Release Date: May 31st, 2013 (UK); June 7th, 2013 (UK)
Genre: Horror; Science-fiction; Thriller
Starring: Ethan Hawke, Lena Headey, Adelaide Kane, Max Burkholder
The Purge opens promisingly: a cascade of slowly enveloping surveillance feeds show a timeline of violence, both unadulterated and raw. It sets the scene, year 2022, the images depicting acts of inhumanity committed on the one night that they’re legal. The feed hints at a lack of security, infusing a sense of realism and close proximity to home whilst also suggesting what we’re about to see is 21st century brutality. But that’s not quite what follows. Despite a promising start, James DeMonaco’s film, although mindfully suggestive and thoroughly polished, never really fulfils the ambitions towards which it initially embarks.
With crime rates and unemployment figures astonishingly low, the United States is seemingly in good hands under the New Founding Fathers of America. It’s not these results that are worrying though, rather, that the country’s social achievements have come by way of a demonstrably violent method: the Purge. The Sandin family are amongst those who financially benefit from the twelve hour anything goes societal melee, father James (Ethan Hawke) having struck gold with his house security system. When his son Charlie (Max Burkholder) lets in a wounded Purge victim things start to go wrong; the latter’s pursuing attackers are led straight to the family home carrying spiteful demands.
The moral jousting embodied by Charlie is one that the film looks to delve into from the beginning, doing so with true intentions if not true conviction. The Sandin’s are a rich family who discuss carb intake at the dinner table and live in a lavish house that represents the prosperity of James’ sales pitches. Essentially, the Purge funds them. Individually they’re fairly affable folk, but collectively the Sandin’s aren’t exactly an authentic reflection of life. Instead, the quartet are like the gloss over a scratched surface. Even though the allotted night of crime has ushered in decreasing unemployment and a reduction in year round violence, the poor are still those who suffer when suffering occurs — take Charlie’s wounded invitee, for instance.
The ambiguity over whether or not we should root for, or even like, the Sandin family unfurls disorderly as the film progresses, but this initial notion of papering over the cracks stays rooted firmly within the narrative, indicating an inbuilt societal prerogative that is advantageous to wealth. In a way events displayed throughout The Purge are merely a continuation of the world today and DeMonaco — who also wrote the screenplay — tries to shill this allegorical pursuit, however is eventually overruled by a lack of vigour. The twisted morality emitted from our central family resonates with the trials and tribulations of Macon Blair’s Dwight in Blue Ruin. For both he and James Sandin, it boils down to an age-old dilemma: how far would you go to protect your family? Whereas Blue Ruin effectively portrayed a blunt and grisly reality, The Purge doesn’t quite have the same stark intensity. Although it simmers like a fine broth, the end product isn’t all that satisfying.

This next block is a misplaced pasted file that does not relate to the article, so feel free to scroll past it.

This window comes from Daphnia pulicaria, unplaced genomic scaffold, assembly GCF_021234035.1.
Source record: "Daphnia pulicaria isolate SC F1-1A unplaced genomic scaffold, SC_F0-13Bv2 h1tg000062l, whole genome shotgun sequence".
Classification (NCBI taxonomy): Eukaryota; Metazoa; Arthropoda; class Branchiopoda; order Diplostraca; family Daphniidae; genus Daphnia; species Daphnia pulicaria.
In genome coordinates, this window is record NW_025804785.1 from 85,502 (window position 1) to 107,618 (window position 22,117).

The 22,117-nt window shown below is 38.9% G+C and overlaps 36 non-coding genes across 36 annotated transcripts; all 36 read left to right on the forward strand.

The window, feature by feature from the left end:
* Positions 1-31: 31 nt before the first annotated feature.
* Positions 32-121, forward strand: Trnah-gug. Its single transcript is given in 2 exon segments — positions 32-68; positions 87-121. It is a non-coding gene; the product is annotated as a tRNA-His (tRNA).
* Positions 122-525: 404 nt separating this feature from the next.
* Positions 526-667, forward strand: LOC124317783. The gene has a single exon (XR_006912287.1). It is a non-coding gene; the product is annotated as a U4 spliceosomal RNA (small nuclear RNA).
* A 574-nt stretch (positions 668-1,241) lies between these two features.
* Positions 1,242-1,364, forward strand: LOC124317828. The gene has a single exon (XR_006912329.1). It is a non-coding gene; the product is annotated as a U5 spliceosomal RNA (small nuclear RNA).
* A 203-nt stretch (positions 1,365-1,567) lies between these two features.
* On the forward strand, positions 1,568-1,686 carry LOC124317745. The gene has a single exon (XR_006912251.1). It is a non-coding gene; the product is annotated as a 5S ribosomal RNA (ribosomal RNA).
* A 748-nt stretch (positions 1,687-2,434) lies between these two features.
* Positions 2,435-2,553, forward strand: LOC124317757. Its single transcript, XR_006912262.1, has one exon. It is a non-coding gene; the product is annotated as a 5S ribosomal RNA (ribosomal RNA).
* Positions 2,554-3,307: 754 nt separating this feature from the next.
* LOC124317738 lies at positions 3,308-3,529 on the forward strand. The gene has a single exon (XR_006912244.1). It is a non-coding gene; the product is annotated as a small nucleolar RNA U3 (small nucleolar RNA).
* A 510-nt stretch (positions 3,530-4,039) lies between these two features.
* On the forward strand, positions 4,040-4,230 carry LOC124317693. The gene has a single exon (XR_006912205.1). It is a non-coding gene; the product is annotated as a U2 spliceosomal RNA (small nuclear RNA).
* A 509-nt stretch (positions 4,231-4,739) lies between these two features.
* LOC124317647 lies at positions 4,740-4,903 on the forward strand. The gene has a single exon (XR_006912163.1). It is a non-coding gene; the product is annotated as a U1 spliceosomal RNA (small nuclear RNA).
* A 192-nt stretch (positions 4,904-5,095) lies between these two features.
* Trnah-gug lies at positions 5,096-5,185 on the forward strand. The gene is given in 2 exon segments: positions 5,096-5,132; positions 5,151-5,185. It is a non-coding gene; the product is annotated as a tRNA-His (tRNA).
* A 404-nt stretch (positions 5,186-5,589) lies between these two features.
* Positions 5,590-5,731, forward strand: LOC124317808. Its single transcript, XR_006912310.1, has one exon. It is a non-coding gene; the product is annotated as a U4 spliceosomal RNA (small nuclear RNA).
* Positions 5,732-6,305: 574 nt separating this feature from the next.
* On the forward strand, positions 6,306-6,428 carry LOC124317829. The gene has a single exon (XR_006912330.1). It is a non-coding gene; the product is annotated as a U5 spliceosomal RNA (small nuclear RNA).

Yet, intrinsically linked to the moral juggling are the makings of a successful look at post-contemporary crime and violence. Proceedings have a familiar Hunger Games-esque tinge to them; one night of inhumanity for the apparent sake of all humanity. The idea of a 12-hour law-free zone is absolutely ridiculous, but there’s something perversely plausible about it. We listen along with wife Mary as news commentaries discuss the logistical need for the Purge, while “have a safe night” is common neighbourhood lingo. Disorder is the norm, at least for a brief period of time, a concept that the film profitably depicts as eerily recognisable. DeMonaco also adds creepiness though discomforting erudite imagery (upper class young adults unorthodoxly peering up at a peephole), given this is paraded as a horror film after all — though it’s far more confident in the thriller aspect. There’s also a relentless murmuring sound that carefully ratchets up the tension as events advance.
In the end, alongside a lack of should-be applicable harshness, the film succumbs to being far too unrealistic. The improbable main plot point isn’t an issue — we’re along for the ride from the get-go — however there’s an incredible influx of coincidence going on. For one, the attackers outside are undisturbed for a significant amount of time despite being exposed to the crime-ridden streets. Also, people just so happen to walk directly into the line of fire on a number of occasions. (Listen out for where daughter Zoe’s decides to hide.) “Things like this are not supposed to happen in our neighbourhood,” chimes one character who seemingly never received the bleak tonal memo, opting for cheap black humour instead.
Notwithstanding some shoddy dialogue, the performances are universally well-oiled. Lena Headey is the best of the bunch as wife Mary, never coming across as unlikeable despite playing a character who could have towed the swanky line. Headey even manages to channel the purposeful poise she heeds in Westeros. As her husband James, Ethan Hawke holds up his end of the bargain. His reliability does outbid any ingenuity, though in truth he’s not given an awful lot to work with other than convention. Adelaide Kane and Max Burkholder are engaging as the duo’s children Zoe and Max, and Rhys Wakefield does his best impression of a peculiar, skin-crawling villain.
The Purge is better than just cheap thrills and jumpy scare-tactics. Director James DeMonaco attempts to inject the increasingly fledgling horror genre with a degree of thought-provocation, and success up until a point. High in concept and high in potential value, this doesn’t quite muster up the strength to be high in quality, but it shouldn’t be shunned for trying.
Images copyright (©): Universal Pictures